Temperature drives bark beetle physiological processes such as larval development and cold hardening, thereby directly tying temperature to population growth. In general, warmer temperatures result in higher survival and faster development, although there are temperatures above which survival and development go down (17). Bark beetles kill their host trees through mass attacks, a process that requires synchronized adult emergence. Emergence synchrony occurs via temperature-driven thresholds in development (17) and diapause (18), a dormant state of reduced respiration. The strong role of temperature in population growth, and the role that reduced precipitation can play in host tree stress, suggest that climate change-associated shifts in temperature and precipitation will influence bark beetle populations in future forests. This could lead to increases in bark beetle populations, or in some cases decreases, depending on the species and geographic location (4, 16).
Mountain pine beetle female chewing through the phloem of a host tree to deposit eggs.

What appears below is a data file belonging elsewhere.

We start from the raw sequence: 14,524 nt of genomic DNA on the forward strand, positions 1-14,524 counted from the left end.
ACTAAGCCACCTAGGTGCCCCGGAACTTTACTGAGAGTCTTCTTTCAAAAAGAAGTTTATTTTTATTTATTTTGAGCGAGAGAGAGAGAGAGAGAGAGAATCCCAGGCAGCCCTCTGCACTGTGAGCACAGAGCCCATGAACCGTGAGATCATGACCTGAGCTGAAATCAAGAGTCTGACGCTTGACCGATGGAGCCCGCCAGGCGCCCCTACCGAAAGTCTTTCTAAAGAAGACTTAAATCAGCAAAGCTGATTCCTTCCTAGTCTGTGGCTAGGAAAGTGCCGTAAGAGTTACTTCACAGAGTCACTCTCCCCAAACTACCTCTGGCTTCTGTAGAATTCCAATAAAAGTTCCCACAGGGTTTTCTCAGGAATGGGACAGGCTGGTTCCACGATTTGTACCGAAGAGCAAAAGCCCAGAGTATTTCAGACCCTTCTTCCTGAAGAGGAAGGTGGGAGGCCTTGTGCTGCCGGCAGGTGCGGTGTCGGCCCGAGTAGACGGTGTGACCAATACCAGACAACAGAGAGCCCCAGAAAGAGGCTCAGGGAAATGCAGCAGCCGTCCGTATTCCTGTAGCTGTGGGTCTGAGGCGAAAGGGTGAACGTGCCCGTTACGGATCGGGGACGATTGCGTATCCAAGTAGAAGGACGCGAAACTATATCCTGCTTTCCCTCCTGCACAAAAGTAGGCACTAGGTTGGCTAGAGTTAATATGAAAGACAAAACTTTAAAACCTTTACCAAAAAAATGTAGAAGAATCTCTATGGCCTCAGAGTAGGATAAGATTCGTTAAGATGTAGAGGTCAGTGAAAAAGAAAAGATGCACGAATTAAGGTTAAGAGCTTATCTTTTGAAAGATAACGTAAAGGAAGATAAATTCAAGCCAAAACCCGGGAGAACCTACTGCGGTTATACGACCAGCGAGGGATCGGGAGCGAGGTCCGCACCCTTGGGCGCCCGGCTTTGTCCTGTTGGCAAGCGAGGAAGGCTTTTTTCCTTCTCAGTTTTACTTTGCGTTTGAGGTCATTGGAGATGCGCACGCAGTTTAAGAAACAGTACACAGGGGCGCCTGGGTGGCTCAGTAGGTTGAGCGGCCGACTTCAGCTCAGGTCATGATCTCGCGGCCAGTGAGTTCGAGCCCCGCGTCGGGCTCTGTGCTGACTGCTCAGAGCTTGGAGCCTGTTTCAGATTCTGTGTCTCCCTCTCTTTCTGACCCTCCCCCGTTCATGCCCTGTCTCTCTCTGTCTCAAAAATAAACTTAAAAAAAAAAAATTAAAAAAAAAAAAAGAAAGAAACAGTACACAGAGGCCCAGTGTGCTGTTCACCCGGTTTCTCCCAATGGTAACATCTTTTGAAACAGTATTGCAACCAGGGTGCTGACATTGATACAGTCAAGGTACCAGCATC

To be successful across expansive geographic distributions, adaptations to local environmental conditions have occurred within bark beetle species (19) and among species. Species that infest and reproduce in trees in warm habitats (e.g., some southern pine beetle populations and pinÌƒon ips) have evolved physiological mechanisms that allow for multiple generations in a single year. Species with host trees in colder climates (e.g., mountain pine beetle and spruce beetle) have evolved to survive during cold winters and emerge as adults to attack trees during warm summer months. The effect of warming temperatures will therefore differ depending on the species and the seasonality of warming. For example, the southern pine beetle can have up to 7 generations per year in the warmest part of its range (3). However, even with warming temperatures, the mountain pine beetle throughout its current distribution may not be able to produce multiple generations in one year since it is constrained by evolved adaptations16. Apart from differential effects of warming on developmental timing, warming during winter will have a positive effect on population growth of the majority of bark beetle species through a reduction in cold-induced mortality (5, 14, 15, 20).